(17:43) And fortunately for us he got so interested at the FCC is that he actually relocated to BC from Silicon Valley, although I’m sure he may go back in a later date. And within six months basically demonstrated a new model of launching a consumer compliant system using a software to service cloud platform that was only $75,000 to get the cloud service, and then his consulting time to help the bureau change their model to that new cloud service.
(18:10) So compared to other government agenciesthat spent about $3 million we probably spent about one ninth of that, so 85% less and he got it done in six month, a new consumer complaint system was actually online for the FCC live. And what I saw my job was is that there was friction along the way as he had his new proposals as he said, cloud computing, that made procurement a little bit uneasy, and they talked about changing their processes that made the existing bureau a little bit uneasy.
(18:36) So I acted as that sort of human flak jacket, that as friction was incurred his role as a positive agent was protected, so you could actually see the result of his labor coming to fruition, but I think we need to have more human flak jackets for more people across the public space, and that’s where maybe social media can actually provide that flak jacket.
(18:58) I think a couple of points that Craig brought up if we can go back to that because I’m actually going to try and solve your problem right now going through this. But there is a couple of specific things, so were talking that David’s example is perfect for this because he had a specific outcome, which was the consumer compliant system. There was a specific outcome that you were trying to achieve and you used social media as a means to help flag or to deal with some of the issues associated with that.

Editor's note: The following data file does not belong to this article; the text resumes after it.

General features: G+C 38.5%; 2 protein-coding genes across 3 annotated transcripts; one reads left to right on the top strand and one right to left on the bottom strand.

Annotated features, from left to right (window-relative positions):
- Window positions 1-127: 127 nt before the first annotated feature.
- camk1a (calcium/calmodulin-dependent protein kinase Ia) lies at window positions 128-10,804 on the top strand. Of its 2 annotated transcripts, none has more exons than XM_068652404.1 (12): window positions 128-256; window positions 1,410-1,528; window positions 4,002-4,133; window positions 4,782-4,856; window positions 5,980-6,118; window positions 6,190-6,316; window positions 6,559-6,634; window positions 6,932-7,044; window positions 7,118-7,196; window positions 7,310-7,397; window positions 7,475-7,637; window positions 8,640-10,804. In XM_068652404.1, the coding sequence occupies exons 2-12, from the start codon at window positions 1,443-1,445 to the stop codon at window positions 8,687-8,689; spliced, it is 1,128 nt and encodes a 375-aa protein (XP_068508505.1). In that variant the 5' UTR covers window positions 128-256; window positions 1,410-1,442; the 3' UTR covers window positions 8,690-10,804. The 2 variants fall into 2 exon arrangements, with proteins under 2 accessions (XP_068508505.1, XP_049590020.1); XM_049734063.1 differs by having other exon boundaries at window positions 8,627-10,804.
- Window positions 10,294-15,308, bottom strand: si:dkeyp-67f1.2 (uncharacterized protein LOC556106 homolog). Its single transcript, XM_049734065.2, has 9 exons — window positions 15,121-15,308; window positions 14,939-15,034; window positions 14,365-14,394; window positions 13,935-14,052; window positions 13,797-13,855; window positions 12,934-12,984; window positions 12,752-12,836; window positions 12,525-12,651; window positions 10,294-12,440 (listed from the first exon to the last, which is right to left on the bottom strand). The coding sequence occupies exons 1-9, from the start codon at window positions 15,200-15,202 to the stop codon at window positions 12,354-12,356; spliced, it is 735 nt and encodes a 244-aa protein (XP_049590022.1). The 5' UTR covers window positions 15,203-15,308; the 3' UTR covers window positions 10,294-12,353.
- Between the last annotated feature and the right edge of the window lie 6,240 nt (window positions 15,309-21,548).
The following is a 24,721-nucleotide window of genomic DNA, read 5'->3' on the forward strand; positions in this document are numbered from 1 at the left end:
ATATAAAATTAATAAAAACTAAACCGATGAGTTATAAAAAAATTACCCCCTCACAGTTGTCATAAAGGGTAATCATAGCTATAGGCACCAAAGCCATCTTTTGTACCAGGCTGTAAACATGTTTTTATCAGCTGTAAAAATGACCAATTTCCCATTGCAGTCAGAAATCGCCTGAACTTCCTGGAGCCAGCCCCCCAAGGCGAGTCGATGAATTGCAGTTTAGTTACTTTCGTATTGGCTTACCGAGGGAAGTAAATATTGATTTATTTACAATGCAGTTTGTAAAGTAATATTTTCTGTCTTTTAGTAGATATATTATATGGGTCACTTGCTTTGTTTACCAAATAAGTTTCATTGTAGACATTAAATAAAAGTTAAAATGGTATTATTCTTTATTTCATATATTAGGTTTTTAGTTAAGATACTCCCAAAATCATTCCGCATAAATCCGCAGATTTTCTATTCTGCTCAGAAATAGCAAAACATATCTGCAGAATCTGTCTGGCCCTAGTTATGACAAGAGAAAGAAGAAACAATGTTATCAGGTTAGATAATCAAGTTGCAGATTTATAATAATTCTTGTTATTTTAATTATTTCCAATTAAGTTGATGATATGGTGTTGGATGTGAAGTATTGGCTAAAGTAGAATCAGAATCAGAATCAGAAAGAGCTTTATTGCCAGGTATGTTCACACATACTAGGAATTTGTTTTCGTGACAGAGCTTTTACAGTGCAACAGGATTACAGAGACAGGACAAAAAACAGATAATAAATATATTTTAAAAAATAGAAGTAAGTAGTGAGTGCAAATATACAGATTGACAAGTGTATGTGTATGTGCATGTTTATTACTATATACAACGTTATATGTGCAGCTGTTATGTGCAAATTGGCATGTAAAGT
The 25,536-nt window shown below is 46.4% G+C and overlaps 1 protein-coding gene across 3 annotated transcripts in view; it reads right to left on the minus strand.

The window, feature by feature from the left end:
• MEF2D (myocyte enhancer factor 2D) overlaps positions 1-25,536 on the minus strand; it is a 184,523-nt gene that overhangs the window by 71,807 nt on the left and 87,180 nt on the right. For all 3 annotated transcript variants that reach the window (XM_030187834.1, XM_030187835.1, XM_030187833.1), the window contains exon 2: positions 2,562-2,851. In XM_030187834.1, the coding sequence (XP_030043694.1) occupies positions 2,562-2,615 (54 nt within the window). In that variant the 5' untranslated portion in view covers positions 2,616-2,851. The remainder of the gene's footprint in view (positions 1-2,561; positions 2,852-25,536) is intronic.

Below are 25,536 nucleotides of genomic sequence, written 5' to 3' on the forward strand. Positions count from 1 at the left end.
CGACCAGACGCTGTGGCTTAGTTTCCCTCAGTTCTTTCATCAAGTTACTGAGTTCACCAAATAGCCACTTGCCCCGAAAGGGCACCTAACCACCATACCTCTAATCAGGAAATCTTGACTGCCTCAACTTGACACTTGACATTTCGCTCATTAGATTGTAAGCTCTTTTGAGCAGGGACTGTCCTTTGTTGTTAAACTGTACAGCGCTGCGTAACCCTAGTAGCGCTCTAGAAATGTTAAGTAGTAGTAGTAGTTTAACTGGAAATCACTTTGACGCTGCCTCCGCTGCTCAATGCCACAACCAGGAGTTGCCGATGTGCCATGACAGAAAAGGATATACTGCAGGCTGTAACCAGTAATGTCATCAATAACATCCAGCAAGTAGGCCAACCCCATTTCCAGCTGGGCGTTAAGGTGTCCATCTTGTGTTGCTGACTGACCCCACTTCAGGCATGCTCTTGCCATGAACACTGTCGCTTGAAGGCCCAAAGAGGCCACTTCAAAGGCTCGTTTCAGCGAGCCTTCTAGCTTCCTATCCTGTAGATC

(19:26) If you go to that mid-level management across government as a whole and say, you know, we want to use social media to get good news stories out about federal workers. Everybody will go that sounds really great, but what does that actually mean?
(19:42) So if it were broken down into smaller pieces, like we want to highlight a specific program and we want the people or the program manager and his team to be able to use social media to talk about that particular program and maybe become a concept of operations – I’m giving you all of these government terms here.
(20:06) How to use the social media to highlight that program and what you do is you then can point to the other agencies. So specifically like with Veterans affairs, Veterans of that department in BA, there are specific programs that are working really really well. that’s a culture which Craig I’m sure you’re very much aware of that is probably now even more risk adverse that it was before, dealing with the media and using a bunch of things.
(20:37) But there’s a couple of programs that if you went and said, this is how we want to do it, that’s what the government really likes to see. They like to see these small success’s, so when you highlight like David, other CIO’s are trying to figure out , okay, David is using social media and he’s accomplishing a lot of things. Now how do I translate that back within my own department and agencies?